2013: fraud drops, ID crime remains a major issue

Thursday 23 January 2014 00:37 CET | News

In 2013, fraud in UK has decreased by 11%, but it still remains at a much higher rate than in pre-recessionary times, recent findings indicate.

According to data from CIFAS, the UK’s Fraud Prevention Service, the 11% drop in fraud levels is proof of the positive preventative impact of counter fraud measures such as data sharing. However, the same source points out that fraud has not necessarily ceased to exist.

Results show that more than 221,000 confirmed fraud attempts have been identified during 2013 and 60% of these are down to identity crimes, where fraudsters use a person’s identity data to impersonate them (identity fraud) or hijack an individual’s existing account (facility takeover fraud). There were more than 108,000 individual instances of identity fraud, a drop of 12% on the year.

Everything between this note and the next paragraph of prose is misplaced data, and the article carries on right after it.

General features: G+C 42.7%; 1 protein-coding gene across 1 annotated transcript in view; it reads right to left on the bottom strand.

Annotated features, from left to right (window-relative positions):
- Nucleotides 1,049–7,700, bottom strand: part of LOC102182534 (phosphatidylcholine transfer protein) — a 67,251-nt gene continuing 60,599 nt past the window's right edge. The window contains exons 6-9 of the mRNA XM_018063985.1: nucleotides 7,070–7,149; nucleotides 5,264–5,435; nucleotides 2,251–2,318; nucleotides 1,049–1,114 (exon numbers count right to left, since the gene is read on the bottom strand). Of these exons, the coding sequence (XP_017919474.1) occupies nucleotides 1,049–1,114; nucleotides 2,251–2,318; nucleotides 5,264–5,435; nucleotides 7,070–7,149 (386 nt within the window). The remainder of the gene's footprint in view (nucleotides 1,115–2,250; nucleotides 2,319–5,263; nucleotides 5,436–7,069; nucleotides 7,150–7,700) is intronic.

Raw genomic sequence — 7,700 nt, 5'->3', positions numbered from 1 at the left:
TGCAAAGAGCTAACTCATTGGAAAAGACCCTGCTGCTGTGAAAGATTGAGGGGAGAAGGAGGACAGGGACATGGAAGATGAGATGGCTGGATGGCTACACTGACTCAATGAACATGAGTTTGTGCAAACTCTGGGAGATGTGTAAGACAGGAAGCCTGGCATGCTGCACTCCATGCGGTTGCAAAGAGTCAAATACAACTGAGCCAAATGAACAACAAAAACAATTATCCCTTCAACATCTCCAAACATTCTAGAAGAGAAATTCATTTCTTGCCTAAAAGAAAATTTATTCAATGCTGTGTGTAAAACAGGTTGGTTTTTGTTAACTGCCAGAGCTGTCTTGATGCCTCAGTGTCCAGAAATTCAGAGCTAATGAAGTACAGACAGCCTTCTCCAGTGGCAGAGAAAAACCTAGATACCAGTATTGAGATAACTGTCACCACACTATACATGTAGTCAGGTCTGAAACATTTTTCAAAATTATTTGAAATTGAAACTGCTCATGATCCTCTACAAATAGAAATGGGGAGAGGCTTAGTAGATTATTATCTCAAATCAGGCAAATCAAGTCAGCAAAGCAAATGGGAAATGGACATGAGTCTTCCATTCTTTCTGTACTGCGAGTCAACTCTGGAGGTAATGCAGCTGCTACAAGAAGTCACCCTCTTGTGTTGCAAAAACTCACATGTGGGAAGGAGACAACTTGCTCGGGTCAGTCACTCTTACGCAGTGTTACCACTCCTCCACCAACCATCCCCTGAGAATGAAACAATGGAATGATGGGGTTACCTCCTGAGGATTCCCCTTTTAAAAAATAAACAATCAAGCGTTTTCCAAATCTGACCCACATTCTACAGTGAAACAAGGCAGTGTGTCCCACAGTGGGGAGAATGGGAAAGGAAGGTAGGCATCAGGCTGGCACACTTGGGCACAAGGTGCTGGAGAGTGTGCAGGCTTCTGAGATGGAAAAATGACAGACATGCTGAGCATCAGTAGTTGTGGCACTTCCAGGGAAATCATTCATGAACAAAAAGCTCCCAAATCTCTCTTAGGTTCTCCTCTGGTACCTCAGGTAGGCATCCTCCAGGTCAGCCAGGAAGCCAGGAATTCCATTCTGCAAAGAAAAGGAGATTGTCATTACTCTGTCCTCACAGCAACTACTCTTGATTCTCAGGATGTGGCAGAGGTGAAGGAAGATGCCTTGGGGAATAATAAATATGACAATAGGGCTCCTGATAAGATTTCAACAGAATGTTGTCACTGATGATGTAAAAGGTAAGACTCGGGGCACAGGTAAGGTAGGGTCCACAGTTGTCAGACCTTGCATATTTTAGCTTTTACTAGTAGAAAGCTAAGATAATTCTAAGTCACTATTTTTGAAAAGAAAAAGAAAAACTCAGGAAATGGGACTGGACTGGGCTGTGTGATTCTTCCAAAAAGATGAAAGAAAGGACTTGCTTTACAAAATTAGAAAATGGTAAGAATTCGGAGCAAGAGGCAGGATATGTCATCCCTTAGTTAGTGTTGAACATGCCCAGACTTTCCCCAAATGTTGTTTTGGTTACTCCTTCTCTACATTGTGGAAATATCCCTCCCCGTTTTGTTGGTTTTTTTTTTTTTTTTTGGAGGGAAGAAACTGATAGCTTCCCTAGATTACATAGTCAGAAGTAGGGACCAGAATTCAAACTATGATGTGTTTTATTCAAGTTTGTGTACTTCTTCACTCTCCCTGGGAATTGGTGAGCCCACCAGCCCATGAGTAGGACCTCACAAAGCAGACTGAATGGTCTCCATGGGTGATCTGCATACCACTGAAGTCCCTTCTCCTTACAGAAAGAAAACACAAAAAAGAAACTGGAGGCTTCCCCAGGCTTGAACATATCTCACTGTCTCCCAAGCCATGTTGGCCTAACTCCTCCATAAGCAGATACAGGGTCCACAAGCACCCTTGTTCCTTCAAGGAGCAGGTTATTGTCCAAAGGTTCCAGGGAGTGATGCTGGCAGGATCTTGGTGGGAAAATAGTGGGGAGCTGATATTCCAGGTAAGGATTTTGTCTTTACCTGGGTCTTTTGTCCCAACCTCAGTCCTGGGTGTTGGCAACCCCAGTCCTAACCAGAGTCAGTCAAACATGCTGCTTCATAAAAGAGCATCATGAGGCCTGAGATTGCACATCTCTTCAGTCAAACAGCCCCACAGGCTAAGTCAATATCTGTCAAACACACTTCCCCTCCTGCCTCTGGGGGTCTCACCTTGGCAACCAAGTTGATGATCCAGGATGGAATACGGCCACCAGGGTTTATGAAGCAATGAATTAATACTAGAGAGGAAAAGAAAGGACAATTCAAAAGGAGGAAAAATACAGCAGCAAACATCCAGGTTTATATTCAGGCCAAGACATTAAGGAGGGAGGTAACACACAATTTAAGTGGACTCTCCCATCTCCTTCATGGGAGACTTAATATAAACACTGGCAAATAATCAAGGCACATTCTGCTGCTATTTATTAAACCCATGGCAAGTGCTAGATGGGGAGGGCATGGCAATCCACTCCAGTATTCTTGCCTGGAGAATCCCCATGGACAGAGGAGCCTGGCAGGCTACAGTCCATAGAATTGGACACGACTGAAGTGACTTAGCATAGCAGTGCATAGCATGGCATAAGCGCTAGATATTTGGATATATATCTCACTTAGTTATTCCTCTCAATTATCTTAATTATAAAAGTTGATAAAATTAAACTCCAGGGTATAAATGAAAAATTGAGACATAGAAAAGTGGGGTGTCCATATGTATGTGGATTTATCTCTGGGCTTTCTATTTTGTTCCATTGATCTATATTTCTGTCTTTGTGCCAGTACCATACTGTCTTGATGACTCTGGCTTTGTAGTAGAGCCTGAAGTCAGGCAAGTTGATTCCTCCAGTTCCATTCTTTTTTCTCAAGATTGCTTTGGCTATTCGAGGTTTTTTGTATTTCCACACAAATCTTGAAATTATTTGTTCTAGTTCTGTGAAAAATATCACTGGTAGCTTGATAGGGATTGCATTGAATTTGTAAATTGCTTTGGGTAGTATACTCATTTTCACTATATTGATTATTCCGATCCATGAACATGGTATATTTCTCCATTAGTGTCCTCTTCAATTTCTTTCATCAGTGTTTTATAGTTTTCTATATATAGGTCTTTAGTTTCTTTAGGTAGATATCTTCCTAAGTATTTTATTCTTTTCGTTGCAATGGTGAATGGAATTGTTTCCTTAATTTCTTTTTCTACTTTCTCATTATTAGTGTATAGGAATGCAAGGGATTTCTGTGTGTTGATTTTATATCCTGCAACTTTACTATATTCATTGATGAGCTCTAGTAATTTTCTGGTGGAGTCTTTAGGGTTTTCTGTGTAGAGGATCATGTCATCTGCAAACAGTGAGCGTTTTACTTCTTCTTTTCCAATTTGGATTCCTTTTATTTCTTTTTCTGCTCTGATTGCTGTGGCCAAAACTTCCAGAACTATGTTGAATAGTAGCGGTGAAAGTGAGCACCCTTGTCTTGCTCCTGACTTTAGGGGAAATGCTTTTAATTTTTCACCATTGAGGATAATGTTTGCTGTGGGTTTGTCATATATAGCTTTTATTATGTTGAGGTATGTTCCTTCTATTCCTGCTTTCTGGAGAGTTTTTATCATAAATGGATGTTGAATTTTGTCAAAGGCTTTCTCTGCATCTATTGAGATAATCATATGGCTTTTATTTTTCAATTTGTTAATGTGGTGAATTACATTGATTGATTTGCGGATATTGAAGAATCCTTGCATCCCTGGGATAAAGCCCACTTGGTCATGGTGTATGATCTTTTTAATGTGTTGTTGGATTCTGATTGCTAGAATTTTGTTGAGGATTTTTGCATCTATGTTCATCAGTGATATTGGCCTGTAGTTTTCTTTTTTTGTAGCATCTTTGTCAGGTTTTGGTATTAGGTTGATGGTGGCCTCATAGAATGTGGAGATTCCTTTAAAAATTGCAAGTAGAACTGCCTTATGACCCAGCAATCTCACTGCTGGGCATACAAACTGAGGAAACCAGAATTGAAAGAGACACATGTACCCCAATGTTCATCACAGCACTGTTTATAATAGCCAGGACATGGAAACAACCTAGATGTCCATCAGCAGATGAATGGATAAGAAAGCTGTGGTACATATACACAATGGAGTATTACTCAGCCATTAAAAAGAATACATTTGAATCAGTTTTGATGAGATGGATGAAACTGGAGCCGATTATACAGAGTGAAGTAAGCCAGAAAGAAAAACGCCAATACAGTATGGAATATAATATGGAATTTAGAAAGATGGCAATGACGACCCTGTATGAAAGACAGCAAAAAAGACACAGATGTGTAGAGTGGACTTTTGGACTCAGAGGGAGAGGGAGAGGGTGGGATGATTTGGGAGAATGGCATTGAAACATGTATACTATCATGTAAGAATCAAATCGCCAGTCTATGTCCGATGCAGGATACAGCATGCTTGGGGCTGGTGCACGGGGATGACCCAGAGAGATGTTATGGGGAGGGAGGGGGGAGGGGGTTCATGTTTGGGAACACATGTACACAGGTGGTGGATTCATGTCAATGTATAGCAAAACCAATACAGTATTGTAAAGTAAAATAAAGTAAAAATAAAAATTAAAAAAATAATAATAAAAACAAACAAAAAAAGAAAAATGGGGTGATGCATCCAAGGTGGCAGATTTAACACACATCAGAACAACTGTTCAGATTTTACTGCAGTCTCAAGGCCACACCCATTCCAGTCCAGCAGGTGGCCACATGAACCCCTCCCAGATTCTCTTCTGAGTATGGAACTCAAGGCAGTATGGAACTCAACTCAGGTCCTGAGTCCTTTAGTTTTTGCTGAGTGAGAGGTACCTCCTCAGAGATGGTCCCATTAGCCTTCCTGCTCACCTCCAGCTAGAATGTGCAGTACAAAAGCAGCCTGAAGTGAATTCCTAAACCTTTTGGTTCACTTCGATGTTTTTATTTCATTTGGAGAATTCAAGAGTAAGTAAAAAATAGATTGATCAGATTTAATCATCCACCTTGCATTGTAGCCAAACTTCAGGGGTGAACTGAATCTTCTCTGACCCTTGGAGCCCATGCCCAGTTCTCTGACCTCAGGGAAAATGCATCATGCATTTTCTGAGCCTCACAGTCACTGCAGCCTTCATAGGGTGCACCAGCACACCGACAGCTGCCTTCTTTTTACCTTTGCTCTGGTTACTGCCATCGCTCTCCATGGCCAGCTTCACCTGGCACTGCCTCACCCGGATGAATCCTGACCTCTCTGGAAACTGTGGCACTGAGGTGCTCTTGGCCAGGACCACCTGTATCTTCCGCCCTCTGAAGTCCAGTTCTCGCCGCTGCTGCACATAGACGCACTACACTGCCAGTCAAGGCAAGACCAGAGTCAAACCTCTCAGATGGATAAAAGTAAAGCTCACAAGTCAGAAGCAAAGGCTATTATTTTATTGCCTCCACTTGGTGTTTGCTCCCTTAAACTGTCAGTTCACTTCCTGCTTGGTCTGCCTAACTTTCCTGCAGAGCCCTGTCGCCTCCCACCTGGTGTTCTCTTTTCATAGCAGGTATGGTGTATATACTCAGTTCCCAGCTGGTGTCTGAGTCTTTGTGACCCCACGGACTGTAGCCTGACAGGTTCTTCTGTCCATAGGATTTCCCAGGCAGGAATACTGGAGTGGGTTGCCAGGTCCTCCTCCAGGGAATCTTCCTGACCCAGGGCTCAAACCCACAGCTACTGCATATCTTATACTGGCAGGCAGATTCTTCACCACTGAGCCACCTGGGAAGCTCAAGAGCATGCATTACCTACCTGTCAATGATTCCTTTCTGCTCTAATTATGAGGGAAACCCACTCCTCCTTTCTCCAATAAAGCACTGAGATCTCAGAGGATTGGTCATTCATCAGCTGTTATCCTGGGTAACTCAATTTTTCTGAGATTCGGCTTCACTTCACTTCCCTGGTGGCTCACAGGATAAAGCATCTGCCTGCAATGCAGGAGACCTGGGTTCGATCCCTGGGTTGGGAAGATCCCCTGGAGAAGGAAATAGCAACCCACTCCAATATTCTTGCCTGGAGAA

The survey also unveils that fraud attacks against mail order and bank accounts have experienced sizeable decreases, while loan and plastic card (including store and credit cards) accounts have seen notable surges. Plastic cards are now the product most commonly targeted by fraudsters, up by 24% from the levels of 2012 and accounting for 30% of all confirmed fraud in 2013.

According to CIFAS, changes in annual patterns of fraud occur each year: 2013, however, was notable. While bank accounts were the most commonly targeted product, levels of fraud have reduced when compared with 2012.

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Keywords: online fraud, ID crime, CIFAS, e-identity, UK
Categories: Fraud & Financial Crime
Countries: World
This article is part of category

Fraud & Financial Crime